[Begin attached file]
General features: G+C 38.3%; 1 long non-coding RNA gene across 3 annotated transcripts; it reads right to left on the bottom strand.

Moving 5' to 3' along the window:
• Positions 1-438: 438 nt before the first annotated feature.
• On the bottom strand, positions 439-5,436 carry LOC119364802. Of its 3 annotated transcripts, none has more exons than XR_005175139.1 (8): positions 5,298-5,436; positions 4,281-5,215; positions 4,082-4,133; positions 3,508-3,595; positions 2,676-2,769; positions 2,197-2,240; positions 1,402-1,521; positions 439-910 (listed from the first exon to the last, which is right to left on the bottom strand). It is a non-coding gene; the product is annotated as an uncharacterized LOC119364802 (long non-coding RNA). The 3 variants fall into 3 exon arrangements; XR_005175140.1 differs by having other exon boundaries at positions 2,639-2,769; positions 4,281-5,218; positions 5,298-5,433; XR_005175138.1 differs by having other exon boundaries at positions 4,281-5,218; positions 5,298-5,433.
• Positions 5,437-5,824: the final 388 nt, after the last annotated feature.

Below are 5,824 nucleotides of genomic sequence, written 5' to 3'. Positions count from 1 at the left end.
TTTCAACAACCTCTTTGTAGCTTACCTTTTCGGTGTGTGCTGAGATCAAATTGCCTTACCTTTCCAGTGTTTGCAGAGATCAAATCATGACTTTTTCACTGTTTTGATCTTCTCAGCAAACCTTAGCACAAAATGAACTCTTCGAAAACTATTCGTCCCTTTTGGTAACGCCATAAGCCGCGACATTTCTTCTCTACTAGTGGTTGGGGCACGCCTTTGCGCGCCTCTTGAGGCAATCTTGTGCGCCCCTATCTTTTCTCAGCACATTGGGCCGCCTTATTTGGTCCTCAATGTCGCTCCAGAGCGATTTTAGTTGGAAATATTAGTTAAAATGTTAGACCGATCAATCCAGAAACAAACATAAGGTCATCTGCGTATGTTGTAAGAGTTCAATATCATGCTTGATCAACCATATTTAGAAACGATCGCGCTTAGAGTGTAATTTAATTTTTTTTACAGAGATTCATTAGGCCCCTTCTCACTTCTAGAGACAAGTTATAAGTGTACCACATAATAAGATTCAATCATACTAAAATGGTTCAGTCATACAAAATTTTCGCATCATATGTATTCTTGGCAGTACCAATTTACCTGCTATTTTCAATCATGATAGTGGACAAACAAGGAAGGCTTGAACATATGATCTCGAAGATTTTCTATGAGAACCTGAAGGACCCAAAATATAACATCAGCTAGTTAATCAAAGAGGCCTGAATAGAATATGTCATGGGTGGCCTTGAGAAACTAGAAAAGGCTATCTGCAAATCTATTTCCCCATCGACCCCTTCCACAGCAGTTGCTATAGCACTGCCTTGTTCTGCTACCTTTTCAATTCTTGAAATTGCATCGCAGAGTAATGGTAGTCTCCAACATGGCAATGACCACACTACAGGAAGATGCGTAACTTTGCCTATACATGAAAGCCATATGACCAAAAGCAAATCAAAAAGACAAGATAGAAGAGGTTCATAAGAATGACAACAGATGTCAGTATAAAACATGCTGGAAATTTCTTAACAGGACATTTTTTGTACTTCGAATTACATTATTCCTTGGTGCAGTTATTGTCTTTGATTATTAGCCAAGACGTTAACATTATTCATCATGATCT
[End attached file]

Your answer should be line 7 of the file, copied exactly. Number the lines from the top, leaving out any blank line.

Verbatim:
TTTCAACAACCTCTTTGTAGCTTACCTTTTCGGTGTGTGCTGAGATCAAATTGCCTTACCTTTCCAGTGTTTGCAGAGATCAAATCATGACTTTTTCACTGTTTTGATCTTCTCAGCAAACCTTAGCACAAAATGAACTCTTCGAAAACTATTCGTCCCTTTTGGTAACGCCATAAGCCGCGACATTTCTTCTCTACTAGTGGTTGGGGCACGCCTTTGCGCGCCTCTTGAGGCAATCTTGTGCGCCCCTATCTTTTCTCAGCACATTGGGCCGCCTTATTTGGTCCTCAATGTCGCTCCAGAGCGATTTTAGTTGGAAATATTAGTTAAAATGTTAGACCGATCAATCCAGAAACAAACATAAGGTCATCTGCGTATGTTGTAAGAGTTCAATATCATGCTTGATCAACCATATTTAGAAACGATCGCGCTTAGAGTGTAATTTAATTTTTTTTACAGAGATTCATTAGGCCCCTTCTCACTTCTAGAGACAAGTTATAAGTGTACCACATAATAAGATTCAATCATACTAAAATGGTTCAGTCATACAAAATTTTCGCATCATATGTATTCTTGGCAGTACCAATTTACCTGCTATTTTCAATCATGATAGTGGACAAACAAGGAAGGCTTGAACATATGATCTCGAAGATTTTCTATGAGAACCTGAAGGACCCAAAATATAACATCAGCTAGTTAATCAAAGAGGCCTGAATAGAATATGTCATGGGTGGCCTTGAGAAACTAGAAAAGGCTATCTGCAAATCTATTTCCCCATCGACCCCTTCCACAGCAGTTGCTATAGCACTGCCTTGTTCTGCTACCTTTTCAATTCTTGAAATTGCATCGCAGAGTAATGGTAGTCTCCAACATGGCAATGACCACACTACAGGAAGATGCGTAACTTTGCCTATACATGAAAGCCATATGACCAAAAGCAAATCAAAAAGACAAGATAGAAGAGGTTCATAAGAATGACAACAGATGTCAGTATAAAACATGCTGGAAATTTCTTAACAGGACATTTTTTGTACTTCGAATTACATTATTCCTTGGTGCAGTTATTGTCTTTGATTATTAGCCAAGACGTTAACATTATTCATCATGATCT